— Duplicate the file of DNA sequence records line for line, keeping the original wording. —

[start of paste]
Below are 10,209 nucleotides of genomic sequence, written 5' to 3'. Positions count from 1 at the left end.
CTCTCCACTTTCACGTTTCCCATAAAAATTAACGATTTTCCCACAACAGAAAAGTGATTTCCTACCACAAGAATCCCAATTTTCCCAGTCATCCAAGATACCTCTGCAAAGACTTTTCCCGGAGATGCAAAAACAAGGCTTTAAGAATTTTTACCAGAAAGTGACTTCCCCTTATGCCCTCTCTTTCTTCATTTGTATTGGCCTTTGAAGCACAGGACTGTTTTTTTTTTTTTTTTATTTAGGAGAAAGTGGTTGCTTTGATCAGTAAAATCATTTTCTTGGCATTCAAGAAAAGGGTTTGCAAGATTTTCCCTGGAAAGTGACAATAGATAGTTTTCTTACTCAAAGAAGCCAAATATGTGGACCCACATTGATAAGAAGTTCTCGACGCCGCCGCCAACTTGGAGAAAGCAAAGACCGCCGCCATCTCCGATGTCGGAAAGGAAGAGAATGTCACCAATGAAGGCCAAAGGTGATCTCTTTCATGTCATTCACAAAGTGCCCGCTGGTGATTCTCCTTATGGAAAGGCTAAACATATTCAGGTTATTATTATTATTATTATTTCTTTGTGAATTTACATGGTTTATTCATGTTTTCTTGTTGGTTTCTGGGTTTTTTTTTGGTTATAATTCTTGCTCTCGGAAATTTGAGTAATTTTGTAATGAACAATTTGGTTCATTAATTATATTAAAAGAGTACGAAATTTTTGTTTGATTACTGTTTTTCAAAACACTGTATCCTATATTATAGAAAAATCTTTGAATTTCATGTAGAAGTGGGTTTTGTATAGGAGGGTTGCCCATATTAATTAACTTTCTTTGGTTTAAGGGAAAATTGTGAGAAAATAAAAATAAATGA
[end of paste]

Below are 10,209 nucleotides of genomic sequence, written 5' to 3'. Positions count from 1 at the left end.
CTCTCCACTTTCACGTTTCCCATAAAAATTAACGATTTTCCCACAACAGAAAAGTGATTTCCTACCACAAGAATCCCAATTTTCCCAGTCATCCAAGATACCTCTGCAAAGACTTTTCCCGGAGATGCAAAAACAAGGCTTTAAGAATTTTTACCAGAAAGTGACTTCCCCTTATGCCCTCTCTTTCTTCATTTGTATTGGCCTTTGAAGCACAGGACTGTTTTTTTTTTTTTTTTATTTAGGAGAAAGTGGTTGCTTTGATCAGTAAAATCATTTTCTTGGCATTCAAGAAAAGGGTTTGCAAGATTTTCCCTGGAAAGTGACAATAGATAGTTTTCTTACTCAAAGAAGCCAAATATGTGGACCCACATTGATAAGAAGTTCTCGACGCCGCCGCCAACTTGGAGAAAGCAAAGACCGCCGCCATCTCCGATGTCGGAAAGGAAGAGAATGTCACCAATGAAGGCCAAAGGTGATCTCTTTCATGTCATTCACAAAGTGCCCGCTGGTGATTCTCCTTATGGAAAGGCTAAACATATTCAGGTTATTATTATTATTATTATTTCTTTGTGAATTTACATGGTTTATTCATGTTTTCTTGTTGGTTTCTGGGTTTTTTTTTGGTTATAATTCTTGCTCTCGGAAATTTGAGTAATTTTGTAATGAACAATTTGGTTCATTAATTATATTAAAAGAGTACGAAATTTTTGTTTGATTACTGTTTTTCAAAACACTGTATCCTATATTATAGAAAAATCTTTGAATTTCATGTAGAAGTGGGTTTTGTATAGGAGGGTTGCCCATATTAATTAACTTTCTTTGGTTTAAGGGAAAATTGTGAGAAAATAAAAATAAATGA